Can the “supernatural” be of any use?
Are ebooks taking off?
Some pesky delusions
Strident, militant atheists?
Why we deny climate change
Attitudes will change. Life will get better
Your computer is the enemy!
Death by stoning for adultery!
Scientific misconduct and skepticgate
Breaking away – an interesting case study
Sam Harris on The Daily Show
Move over – old fellow!
Hawking’s grand design – lessons for apologists?
Arrested moral development.
September ’10 – NZ blogs sitemeter ranking
Treating statistics sensibly
Not about Einstein
Bus adverts a human rights issue
Check out your ancestors
Trust the experts – if they say what we want
The Bible – a book review
A scientific consensus on human morality
Pope Benny’s speech – graphically
Putting the Pope in his place
Popes cunning straw mannery?
Human Evolution and the Organ of Mind
Mind change – a moral choice?
Putting the IPCC in its place?
Mapping modern science
An unnecessary being?
What is matter? What is materialism?
New science blogs in New Zealand
The Grand Design – neither God nor 42
Earth and Moon from Mercury
The Challenge of the Human Brain
August ’10 – NZ blogs sitemeter ranking
Fallout from Hauser affair spreads
A lesson for NZ critics of climate science?
Nicholas Stern to present Robb Lectures
So you want a conversation?
The myth of the noble scientist
The heart of PZ Myers
After NIWA, God?
Marc Hauser replies – acknowledges mistakes
Hauser misconduct investigation – Full text of Dean’s statement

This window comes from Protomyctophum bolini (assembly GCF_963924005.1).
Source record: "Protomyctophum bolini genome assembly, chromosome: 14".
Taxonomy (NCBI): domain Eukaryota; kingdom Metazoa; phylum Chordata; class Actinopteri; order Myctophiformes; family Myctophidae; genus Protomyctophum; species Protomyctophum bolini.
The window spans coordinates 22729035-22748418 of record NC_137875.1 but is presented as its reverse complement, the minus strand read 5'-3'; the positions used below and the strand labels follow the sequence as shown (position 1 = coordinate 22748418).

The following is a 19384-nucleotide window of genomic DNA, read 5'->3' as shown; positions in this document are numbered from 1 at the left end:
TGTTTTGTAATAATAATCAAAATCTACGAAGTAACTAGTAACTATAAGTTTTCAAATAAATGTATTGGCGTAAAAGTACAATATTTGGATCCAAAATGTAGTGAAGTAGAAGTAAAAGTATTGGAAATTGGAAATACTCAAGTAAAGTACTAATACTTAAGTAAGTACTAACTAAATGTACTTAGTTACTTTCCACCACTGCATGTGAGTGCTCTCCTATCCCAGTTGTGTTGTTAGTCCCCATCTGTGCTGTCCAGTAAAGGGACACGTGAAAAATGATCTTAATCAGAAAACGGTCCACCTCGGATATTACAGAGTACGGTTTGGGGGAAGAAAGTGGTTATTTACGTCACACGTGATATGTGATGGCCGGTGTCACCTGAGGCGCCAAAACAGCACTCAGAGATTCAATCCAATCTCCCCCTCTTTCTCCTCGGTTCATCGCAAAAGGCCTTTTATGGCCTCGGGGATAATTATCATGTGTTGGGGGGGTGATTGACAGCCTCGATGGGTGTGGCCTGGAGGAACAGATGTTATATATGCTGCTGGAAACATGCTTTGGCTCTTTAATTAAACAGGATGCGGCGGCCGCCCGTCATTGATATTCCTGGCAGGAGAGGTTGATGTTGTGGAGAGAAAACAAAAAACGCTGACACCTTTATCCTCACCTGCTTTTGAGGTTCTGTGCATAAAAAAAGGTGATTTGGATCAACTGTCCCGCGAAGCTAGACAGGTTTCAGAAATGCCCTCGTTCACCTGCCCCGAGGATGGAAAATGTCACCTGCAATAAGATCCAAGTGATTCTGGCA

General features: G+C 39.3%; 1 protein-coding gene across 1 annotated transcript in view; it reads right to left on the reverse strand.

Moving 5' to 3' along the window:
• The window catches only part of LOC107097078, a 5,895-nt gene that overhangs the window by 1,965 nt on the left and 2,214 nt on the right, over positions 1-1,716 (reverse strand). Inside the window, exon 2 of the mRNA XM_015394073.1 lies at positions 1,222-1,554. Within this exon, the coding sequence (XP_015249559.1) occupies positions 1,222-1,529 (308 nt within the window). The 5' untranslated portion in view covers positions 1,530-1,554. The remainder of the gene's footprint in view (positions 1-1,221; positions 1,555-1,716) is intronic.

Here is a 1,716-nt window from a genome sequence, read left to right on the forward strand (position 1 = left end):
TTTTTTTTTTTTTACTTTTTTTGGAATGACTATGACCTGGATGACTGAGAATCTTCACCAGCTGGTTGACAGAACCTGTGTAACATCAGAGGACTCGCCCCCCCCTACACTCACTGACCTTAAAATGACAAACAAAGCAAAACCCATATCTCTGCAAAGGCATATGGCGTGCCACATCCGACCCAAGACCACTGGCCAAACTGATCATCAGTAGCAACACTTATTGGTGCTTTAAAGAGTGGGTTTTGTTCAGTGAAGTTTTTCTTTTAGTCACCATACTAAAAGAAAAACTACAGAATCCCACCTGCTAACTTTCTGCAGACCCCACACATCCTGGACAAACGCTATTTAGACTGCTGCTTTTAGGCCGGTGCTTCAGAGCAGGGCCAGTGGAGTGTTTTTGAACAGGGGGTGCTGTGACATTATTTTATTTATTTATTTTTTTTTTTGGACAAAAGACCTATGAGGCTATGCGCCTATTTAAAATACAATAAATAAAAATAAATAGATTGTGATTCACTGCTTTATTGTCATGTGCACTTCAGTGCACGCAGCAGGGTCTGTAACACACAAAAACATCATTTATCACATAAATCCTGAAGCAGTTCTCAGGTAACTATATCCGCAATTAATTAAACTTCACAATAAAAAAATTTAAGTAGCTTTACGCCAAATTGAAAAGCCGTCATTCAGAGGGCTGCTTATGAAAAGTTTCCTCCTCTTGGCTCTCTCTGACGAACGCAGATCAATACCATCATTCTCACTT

Fallacy of Fine Tuning
A desperate plea to be noticed?
A stormy future?
A sympathetic take on Marc Hauser and the “scientific misconduct” issue
A paper by Marc Hauser retracted – Harvard Magazine
Climate change is complex
A nice little tool for printing blog posts
“God of the surprises”
Recognising good science bloggers and Big Blog Theory winners
It’s politics, not science
July ’10 – NZ blogs sitemeter ranking
Suzan does a mini- Monckton
Evolution of gods, morals and violence
Is and ought
The new science of morality
Science, faith and limits of knowledge
Liability of scientific denialism to political conservativism
Evolution and the Holocaust
Life on the building site
Theological critiques of billboards required
Support John Abraham against Monckton’s bullying
Ways of not knowing
The changing face of science communication
A regular climate science podcast
Climategate – Journalist withdraws and apologises
Making room for faith in science?
Getting straight on marriage
“Climategate” smears found false – Mann cleared
NZ Atheists Swap Buses For Billboards
June ’10 – NZ blogs sitemeter ranking
Religion in public life – two approaches
Ridiculing ridiculous science commentary
Truth getting it’s boots on!
A question of expertise and credibility
Climate scientist’s’ register?
Kids – it’s OK to be different!
Twinning with Venus
Avoiding grown-up discussion
A competition for Aussie science blogs
Apologies would be nice
Historic shuttle launch photos
Australians concerned about tax exemption for cults
Pseudoscience and anti-science nonsense
Science on New Zealand TV
Hot science blogs
May ’10 – NZ blogs sitemeter ranking
Journalists create world’s first artificial news story!
Don’t trust Monckton!
This is scary!
Theological intrusions into science
God, stop ‘playing science’
Why Don’t We Go To Church?
The heart of opposition to climate science
Last chance – almost!
What’s that about global cooling?
Are you threatened by clarity?
Supporting good science communication
We don’t know!
Monckton and Shimkus get silly together
The Dawkins Delusions
Climate change and the integrity of science
Secularism in Australia and New Zealand
Natural selection or domestication?